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Why Simple Web Design Gets Better Conversion Rates

By Snap Agency December 17, 2015

As a designer I believe simplicity is the difference between success and failure. The word simple is defined: easily understood or done; presenting no difficulty. I strive to design simple experiences for all of my client’s website visitors. I believe when simplicity is wielded well it increases your conversion rates and ultimately will generate more revenue.  We’ve seen very clear examples of this when creating web design in Minneapolis over the last couple years, and now want to share with you insights from our experience. Here it goes!

1. Don’t make them think.

2. Remove any distractions away from their next obvious step.

3. Establish trust with good design because it doesn’t feel spammy.

1. Don’t make them think.

People are busy, they know what they are looking for when they get to your website. You shouldn’t assume they are coming to your site to browse because you are not Pinterest, even there people still know what they like or what they want to see. Know why your website visitors came to your site, and make their next action very clear and easy to use.

Let’s say your business sells products. More times than not your target audience is coming to your site to buy said product/s. Consider giving your users the option to put the product of their choosing right into their cart from the category page or even the homepage and not just the product page. If they want to buy right now, let them.

While all of that is great you also have to keep in mind your goals as well. What do you want your users to do? If it is to buy your products or services to have more revenue at the end of each year that’s great, lead them there directly and make it dead simple. Mailchimp does a great job of showing what I am talking about on their homepage design.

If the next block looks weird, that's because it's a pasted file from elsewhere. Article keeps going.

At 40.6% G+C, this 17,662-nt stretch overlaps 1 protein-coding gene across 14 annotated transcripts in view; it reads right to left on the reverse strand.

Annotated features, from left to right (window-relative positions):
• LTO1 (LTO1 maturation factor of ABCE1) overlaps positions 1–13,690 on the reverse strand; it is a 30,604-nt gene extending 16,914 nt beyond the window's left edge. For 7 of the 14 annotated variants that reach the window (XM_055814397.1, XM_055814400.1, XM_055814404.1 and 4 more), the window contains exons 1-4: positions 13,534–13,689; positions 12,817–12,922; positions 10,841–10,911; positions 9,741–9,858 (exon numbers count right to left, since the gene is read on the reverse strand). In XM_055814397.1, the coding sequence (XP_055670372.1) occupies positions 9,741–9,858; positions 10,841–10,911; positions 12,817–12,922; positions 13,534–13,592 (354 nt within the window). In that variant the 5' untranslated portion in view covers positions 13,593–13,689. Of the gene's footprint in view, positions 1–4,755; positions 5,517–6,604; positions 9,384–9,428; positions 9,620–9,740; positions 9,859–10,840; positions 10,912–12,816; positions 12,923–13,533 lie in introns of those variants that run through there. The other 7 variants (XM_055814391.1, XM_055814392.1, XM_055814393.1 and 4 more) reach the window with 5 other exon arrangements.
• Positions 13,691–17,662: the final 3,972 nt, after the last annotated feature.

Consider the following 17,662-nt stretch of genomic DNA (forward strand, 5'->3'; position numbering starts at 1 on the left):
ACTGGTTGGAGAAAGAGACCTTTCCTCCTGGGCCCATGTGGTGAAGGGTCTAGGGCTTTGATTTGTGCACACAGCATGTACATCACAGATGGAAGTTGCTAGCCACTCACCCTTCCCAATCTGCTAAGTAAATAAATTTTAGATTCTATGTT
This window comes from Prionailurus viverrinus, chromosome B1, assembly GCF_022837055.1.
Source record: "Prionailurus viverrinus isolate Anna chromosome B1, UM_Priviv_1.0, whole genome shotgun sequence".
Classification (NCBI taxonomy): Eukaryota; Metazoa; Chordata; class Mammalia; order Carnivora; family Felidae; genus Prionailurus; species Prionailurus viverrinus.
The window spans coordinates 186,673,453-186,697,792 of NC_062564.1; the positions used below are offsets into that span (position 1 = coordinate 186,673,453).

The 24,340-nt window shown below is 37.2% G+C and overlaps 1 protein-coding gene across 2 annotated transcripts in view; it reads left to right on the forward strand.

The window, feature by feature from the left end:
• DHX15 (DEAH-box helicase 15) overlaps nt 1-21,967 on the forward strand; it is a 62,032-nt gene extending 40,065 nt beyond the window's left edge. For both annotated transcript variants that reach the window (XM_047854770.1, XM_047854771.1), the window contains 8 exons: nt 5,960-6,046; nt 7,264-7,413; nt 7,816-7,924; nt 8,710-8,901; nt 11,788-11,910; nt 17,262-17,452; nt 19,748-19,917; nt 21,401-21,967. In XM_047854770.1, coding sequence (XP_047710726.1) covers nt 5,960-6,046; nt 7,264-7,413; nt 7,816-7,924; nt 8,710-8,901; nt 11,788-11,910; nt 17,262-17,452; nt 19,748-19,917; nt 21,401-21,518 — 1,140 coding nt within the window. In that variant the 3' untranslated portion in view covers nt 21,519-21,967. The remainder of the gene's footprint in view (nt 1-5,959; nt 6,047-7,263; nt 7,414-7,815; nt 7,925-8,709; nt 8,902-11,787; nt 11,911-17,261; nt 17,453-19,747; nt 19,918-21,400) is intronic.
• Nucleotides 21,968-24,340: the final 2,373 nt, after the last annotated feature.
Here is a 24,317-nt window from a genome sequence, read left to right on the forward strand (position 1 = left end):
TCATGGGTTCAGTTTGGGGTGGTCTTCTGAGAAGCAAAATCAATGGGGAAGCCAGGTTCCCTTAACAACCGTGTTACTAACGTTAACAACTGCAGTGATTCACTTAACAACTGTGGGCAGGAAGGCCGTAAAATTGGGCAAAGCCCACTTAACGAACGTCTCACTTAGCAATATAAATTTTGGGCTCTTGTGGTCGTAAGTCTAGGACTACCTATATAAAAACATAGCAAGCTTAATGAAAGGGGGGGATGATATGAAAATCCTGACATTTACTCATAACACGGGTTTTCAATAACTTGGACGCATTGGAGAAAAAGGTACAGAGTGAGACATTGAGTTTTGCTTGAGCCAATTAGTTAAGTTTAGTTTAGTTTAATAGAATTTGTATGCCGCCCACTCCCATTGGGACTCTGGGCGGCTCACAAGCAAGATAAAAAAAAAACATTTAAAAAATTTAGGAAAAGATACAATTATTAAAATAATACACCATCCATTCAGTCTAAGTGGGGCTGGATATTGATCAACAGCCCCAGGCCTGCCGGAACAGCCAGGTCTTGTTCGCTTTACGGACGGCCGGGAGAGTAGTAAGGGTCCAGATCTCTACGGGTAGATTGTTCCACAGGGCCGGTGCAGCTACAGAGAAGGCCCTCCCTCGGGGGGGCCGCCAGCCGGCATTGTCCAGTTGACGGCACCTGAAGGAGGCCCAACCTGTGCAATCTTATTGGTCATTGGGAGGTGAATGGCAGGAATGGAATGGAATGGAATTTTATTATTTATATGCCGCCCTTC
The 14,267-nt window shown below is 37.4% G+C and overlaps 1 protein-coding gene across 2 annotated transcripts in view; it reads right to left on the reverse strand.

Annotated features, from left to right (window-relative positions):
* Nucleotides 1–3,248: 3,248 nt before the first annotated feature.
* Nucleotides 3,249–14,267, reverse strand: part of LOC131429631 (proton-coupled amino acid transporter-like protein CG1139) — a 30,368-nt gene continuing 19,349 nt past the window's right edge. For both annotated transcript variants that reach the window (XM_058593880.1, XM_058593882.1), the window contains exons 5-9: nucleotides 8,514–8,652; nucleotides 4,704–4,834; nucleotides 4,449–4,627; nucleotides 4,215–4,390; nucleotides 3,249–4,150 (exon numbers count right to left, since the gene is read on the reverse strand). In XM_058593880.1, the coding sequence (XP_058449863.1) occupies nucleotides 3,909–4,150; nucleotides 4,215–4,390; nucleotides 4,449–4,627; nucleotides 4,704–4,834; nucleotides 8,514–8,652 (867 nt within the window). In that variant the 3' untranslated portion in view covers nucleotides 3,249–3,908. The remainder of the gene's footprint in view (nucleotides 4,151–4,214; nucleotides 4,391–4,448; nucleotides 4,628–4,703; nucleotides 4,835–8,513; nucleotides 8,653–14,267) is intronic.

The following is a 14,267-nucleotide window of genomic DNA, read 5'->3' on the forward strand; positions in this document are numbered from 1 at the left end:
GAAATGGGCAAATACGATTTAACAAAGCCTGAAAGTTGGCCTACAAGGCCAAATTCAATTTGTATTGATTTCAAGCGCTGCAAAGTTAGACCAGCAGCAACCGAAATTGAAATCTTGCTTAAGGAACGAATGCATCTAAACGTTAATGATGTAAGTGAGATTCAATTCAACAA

In this example you can see Mailchimp only uses one call to action button on their homepage. This is a strategic move that allows their users know what their next step is as soon as they arrive on their site. This is how Mailchimp makes money, any other action taken on this page is secondary and means the user is not ready to commit yet. That is okay but it is clear Mailchimp wants their users to sign up. When people are ready to commit there is no question how or where they start.


2. Remove any distractions away from their next obvious step.

Distracting people from getting to their end goal is horrible for conversions. Distractions on websites frustrate people, sometimes enough to not buy from you ever. You don’t get the sale, and you now have an unhappy customer that is annoyed with your whole brand. Many times this will lead to poor WOM (word of mouth) communication between other potential customers, and poor brand perception in peoples minds. Removing distractions from your website will keep your visitors more focused on buying and creates a simple and easy experience they love. Unless it’s producing crazy money for you remove any ads. If you find that people are only sharing on a few social media channels remove any sharing icons that are not being utilized because they will be more likely to share with the ones they do interact with.